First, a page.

[UPDATE] SLAM meets with Marc Wais in response to letter; Calls for changes in apparel production

Nicole Brown, News Editor

File photo by Felipe de la Hoz

UPDATE 10:39 p.m. Oct. 1, 2013: SLAM received a response to their letter from Senior Vice President for University Relations and Public Affairs Lynne Brown today. In the letter, Brown said the university administration has the same concerns as the group, and is presenting the matter to the University Senate at their first meeting of the year this Thursday.

Eight members of the NYU Student Labor Action Movement met with vice president for Global Student Affairs Marc Wais on Sept. 27 in his office to discuss their requests for the university to cut ties with garment companies who refuse to sign the Accord on Fire and Building Safety in Bangladesh.

The meeting followed their protest on Sept. 18 when they delivered a letter to the administration about their campaign.

After a short introduction, the group discussed the reasons why the conditions in Bangladesh factories are important to students and what changes they want NYU to make in their code of ethical conduct. The group stressed the idea that NYU students are directly related to this because they wear the clothing that is made in some of these factories. The group said 20 companies with 26 factories in Bangladesh are producing NYU apparel and none of them have signed the accord.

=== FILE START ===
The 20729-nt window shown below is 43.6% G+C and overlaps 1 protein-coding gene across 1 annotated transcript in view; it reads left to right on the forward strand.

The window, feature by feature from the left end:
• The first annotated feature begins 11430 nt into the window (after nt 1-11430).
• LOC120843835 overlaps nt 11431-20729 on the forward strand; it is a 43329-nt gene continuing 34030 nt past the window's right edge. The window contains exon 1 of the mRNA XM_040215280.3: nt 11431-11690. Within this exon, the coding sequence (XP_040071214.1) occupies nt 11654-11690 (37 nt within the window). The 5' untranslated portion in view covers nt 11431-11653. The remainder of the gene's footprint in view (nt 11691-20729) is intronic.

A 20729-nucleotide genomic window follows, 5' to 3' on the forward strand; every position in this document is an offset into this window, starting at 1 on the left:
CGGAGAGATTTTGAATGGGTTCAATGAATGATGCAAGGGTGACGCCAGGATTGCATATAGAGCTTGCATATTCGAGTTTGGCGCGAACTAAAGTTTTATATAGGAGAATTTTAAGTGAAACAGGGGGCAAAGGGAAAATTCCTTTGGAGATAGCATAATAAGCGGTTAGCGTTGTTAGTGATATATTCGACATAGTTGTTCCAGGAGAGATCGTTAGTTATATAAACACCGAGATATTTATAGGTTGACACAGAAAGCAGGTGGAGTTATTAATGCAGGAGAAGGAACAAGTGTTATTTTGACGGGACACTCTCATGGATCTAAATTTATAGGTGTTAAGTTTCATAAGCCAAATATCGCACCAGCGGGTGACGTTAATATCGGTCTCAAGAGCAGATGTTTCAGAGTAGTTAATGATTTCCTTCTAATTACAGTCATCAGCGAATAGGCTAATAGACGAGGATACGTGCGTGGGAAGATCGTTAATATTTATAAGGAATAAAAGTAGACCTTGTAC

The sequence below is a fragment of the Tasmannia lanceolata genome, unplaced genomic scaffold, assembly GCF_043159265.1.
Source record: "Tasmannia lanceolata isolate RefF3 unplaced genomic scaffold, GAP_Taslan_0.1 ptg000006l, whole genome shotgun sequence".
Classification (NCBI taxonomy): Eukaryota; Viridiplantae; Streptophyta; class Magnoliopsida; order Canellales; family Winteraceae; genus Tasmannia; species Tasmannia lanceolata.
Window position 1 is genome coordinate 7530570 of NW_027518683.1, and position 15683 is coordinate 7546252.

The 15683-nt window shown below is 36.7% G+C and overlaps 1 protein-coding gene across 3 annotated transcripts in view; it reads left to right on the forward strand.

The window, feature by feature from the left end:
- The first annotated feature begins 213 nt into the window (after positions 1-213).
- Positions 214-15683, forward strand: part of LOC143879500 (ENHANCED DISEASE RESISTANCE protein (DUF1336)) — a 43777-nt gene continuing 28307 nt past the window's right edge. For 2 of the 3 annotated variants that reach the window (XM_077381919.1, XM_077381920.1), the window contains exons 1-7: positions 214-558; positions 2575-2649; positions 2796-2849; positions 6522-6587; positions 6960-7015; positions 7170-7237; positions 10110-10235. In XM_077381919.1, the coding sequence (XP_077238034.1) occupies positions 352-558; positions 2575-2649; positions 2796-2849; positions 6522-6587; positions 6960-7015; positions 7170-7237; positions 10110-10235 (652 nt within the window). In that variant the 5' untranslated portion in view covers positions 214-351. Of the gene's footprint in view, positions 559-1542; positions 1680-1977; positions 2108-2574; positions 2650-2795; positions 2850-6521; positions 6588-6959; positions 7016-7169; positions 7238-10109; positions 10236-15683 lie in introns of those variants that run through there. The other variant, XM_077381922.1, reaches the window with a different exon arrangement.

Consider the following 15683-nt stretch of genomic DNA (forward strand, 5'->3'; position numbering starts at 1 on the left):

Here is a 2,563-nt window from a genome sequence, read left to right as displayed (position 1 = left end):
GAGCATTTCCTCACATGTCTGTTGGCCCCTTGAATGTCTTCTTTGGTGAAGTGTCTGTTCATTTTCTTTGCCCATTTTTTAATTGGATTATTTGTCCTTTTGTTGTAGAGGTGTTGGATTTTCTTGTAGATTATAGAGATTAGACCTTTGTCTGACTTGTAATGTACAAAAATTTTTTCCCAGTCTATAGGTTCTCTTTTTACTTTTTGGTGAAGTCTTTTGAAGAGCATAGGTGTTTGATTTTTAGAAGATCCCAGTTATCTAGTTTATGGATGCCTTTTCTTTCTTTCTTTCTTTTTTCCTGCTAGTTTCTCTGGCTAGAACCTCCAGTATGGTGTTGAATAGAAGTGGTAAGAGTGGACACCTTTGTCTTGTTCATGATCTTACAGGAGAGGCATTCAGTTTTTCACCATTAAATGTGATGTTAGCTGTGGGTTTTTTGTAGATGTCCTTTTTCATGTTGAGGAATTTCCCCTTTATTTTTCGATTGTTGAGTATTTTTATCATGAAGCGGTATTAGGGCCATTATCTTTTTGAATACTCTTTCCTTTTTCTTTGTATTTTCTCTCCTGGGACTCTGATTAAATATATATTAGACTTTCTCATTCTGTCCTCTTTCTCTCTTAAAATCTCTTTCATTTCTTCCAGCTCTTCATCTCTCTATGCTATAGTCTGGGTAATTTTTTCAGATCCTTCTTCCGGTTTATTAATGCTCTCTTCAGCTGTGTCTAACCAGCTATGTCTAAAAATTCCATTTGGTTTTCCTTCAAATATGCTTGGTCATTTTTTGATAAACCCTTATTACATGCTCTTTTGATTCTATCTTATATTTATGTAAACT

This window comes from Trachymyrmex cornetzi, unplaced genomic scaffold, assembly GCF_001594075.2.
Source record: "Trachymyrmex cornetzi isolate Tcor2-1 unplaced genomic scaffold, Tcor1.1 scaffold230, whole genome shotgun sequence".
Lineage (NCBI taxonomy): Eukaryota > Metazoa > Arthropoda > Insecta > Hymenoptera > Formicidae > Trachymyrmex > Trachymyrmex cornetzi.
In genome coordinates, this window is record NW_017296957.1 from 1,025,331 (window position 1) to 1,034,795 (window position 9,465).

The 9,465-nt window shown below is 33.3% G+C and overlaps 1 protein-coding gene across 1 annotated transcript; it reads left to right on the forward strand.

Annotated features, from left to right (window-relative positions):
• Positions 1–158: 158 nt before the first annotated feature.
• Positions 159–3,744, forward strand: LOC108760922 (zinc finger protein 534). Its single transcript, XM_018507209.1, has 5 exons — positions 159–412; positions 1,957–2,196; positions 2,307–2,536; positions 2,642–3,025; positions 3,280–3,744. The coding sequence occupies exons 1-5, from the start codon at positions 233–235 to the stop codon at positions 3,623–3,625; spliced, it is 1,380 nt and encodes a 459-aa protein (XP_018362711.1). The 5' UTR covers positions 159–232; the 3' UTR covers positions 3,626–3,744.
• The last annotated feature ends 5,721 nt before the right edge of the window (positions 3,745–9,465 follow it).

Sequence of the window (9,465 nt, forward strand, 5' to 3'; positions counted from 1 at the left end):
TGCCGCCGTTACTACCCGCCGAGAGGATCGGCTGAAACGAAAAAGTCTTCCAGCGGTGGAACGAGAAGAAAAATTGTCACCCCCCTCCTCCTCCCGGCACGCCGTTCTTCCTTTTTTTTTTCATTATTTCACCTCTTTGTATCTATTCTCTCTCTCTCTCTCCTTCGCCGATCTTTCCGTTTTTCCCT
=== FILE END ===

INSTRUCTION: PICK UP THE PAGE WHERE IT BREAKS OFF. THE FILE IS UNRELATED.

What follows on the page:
Gallatin senior and member of SLAM Caitlin Brimmer outlined the three major changes SLAM wants the university to implement.

They request that the licensees sign the Accord on Fire and Building Safety in Bangladesh, meet and discuss issues with unions that include at least one worker employed in factories producing collegiate apparel for that licensee and require their supplier faculties to respect the rights of workers to refuse to work under conditions they reasonably believe are unsafe, without suffering discrimination or loss of pay.

“The reason we are pushing the Accord versus the Alliance [for Bangladesh Worker Safety] is because it is a legally-binding contract,” Brimmer said.

Wais responded that the university is taking their initiative very seriously and has been consulting faculty and experts about possible next steps.

“The university is very much concerned about peoples’ health, safety and welfare,” Wais said. “We’re a university that can exercise some control to help that, and I think this university has a track record of doing that,” he said, referencing the previous university ban on Coca-Cola because of labor rights violations.

Wais said the issue is very complex and he couldn’t say what the outcome would be, but told the group that they would be receiving a letter next Tuesday at the latest, which would have more information about how the university plans to proceed. He added that the university community as a whole — not just the administration — should weigh in on the situation before a final decision is made.

“At the end of the day, I think there is going to be a university conversation about this,” Wais said.

Nicole Brown is a news editor. Email her at [email protected].